During the vSphere 4.1 beta period, two of my clients were very interested in the new Host Affinity Rules for issues they were having. The day vSphere 4.1 was released I had a call to discuss Host Affinity Rules with another client to explore issues they were having that host affinity rules could solve. Each of these global enterprise clients are running 1000’s of VMs in production and each have different uses for Host Affinity Rules that the average user may overlook.
I was planning on providing a quick overview of the Host Affinity Rules in this post, but Frank Denneman already provided a great overview that I can’t really improve on. Start with his post to to understand the basics of the new Host Affinity Rules.
A few Host Affinity Rule use cases:
- Physical server based software licensing: As hard as it is to believe, some software vendors still tie their software to physical computers. Using Host Affinity rules allow you to purchase licenses for a subset of your physical servers in your vSphere cluster. (typically 2 so you have HA). By forcing the VMs running the software in question to run on specific servers, you can ensure compliance with the software licensing.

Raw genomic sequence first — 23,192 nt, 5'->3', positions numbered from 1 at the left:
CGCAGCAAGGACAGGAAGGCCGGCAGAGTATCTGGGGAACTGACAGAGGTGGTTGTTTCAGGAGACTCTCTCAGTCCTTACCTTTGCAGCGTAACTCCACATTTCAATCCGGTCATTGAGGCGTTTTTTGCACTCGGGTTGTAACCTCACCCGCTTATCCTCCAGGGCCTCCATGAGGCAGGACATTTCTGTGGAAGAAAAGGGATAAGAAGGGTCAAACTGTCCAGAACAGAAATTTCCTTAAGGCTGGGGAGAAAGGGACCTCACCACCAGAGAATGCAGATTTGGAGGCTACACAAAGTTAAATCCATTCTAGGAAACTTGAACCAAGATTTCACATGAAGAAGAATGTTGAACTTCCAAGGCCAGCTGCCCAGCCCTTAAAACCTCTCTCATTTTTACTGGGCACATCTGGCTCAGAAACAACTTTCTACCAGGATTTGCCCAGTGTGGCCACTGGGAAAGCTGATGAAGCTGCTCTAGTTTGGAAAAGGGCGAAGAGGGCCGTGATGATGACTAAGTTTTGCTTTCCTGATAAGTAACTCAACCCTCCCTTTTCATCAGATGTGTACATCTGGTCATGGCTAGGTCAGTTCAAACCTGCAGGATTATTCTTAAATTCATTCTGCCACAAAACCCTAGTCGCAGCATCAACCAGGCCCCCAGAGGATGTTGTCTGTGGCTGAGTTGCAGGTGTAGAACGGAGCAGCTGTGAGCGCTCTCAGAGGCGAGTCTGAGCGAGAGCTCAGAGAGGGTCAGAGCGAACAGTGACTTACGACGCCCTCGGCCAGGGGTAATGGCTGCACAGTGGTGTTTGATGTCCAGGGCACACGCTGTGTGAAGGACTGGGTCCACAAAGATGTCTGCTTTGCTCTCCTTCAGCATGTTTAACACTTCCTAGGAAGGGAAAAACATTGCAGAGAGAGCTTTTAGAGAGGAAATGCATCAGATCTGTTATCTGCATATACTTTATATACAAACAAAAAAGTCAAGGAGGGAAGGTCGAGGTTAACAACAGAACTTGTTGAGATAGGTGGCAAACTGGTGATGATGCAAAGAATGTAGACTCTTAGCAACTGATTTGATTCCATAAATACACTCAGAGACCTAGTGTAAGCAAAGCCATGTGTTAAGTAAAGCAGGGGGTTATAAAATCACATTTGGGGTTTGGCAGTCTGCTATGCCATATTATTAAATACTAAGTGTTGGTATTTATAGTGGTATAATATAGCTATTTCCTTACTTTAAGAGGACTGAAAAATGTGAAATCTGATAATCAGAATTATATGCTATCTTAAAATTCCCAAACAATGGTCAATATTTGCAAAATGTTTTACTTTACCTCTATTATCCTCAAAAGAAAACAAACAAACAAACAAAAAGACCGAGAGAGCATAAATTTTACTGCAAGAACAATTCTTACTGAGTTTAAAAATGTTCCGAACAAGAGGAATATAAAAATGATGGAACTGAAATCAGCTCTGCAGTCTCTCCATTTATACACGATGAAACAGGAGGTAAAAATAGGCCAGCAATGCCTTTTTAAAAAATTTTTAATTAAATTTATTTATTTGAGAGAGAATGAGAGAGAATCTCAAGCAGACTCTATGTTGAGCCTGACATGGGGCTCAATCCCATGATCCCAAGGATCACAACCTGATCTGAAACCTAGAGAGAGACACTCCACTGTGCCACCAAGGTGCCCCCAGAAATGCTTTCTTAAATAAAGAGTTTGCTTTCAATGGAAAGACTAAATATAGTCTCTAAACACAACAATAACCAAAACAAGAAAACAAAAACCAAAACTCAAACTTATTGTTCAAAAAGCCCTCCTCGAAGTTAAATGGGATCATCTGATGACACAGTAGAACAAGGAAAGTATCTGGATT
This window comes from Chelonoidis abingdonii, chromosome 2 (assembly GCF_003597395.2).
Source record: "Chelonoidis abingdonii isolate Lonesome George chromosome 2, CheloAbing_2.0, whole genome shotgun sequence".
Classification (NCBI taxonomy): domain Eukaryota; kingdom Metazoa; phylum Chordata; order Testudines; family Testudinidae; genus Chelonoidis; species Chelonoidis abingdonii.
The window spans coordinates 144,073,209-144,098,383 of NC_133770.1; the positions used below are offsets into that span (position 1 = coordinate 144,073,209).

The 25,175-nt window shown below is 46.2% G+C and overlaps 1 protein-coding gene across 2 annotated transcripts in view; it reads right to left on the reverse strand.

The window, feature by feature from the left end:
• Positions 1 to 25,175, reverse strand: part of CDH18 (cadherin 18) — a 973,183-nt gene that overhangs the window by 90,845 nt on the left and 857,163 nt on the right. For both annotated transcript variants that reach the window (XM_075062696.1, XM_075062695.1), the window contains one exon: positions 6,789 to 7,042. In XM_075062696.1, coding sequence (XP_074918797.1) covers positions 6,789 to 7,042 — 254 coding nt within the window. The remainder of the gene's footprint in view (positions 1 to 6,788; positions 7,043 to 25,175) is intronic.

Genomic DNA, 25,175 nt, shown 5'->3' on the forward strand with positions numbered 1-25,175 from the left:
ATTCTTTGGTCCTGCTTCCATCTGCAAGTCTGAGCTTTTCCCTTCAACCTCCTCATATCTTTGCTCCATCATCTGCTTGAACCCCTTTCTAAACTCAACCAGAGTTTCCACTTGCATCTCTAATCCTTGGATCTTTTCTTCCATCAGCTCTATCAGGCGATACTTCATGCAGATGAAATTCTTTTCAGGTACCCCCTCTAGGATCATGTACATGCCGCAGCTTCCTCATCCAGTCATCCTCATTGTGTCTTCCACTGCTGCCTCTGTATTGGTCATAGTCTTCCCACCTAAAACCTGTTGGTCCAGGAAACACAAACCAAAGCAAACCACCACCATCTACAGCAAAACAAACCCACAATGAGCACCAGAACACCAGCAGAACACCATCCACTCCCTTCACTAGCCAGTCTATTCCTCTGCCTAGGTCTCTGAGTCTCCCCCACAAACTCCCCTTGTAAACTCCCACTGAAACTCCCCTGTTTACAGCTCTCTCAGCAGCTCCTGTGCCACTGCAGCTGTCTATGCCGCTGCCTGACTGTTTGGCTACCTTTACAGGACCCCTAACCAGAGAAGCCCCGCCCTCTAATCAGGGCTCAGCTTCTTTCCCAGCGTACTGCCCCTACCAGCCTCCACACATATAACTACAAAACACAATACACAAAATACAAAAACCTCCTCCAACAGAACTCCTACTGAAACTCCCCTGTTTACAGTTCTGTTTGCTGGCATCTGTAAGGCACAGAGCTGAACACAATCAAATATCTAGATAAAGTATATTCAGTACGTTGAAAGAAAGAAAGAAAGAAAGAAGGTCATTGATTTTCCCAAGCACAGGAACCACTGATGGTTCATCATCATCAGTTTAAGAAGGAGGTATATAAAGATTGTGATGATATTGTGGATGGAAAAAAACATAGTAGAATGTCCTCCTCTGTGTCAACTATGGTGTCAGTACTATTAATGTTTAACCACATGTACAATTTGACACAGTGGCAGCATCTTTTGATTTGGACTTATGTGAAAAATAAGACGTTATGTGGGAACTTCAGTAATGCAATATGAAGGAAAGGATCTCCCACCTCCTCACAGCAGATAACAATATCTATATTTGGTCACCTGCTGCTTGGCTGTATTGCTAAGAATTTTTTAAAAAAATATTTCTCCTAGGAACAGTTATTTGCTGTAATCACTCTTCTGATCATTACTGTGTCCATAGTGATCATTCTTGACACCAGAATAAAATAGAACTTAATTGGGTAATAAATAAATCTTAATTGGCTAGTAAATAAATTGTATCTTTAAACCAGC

- Isolation for troublesome VMs: as with most troubleshooting processes, the newest thing in an environment usually gets the blame. For one of my clients this means that new workloads moved into the vSphere environment that have performance issues result in the application owners blaming vSphere for the performance issues. Even after using something like vCenter AppSpeed to show the user where the performance problem exists in their application, app owners still won’t believe it until their VM is running by itself. With Host Affinity Rules, you can force the problem-some VM to run on a server that has nothing else on it. (Take that non-believer app owner!)
- Another approach to host pinning and reservations: Some clients use pinning and reservations to help ensure certain levels of performance for some of their end users. Like any over-riding control, you can eventually end up with more of these rules than can be realistically managed. Host Affinity rules could be used in their place by forcing a more large grained control. Of course, the same rule sprawl can occur with host affinity rules. So it’s best to use them sparingly at first and really make sure the end users really need them before using them. After all, cloud computing is supposed to make things easier for both end users and IT administrators…fight the gravitational pull of end user special needs. More often than not these needs don’t really exist.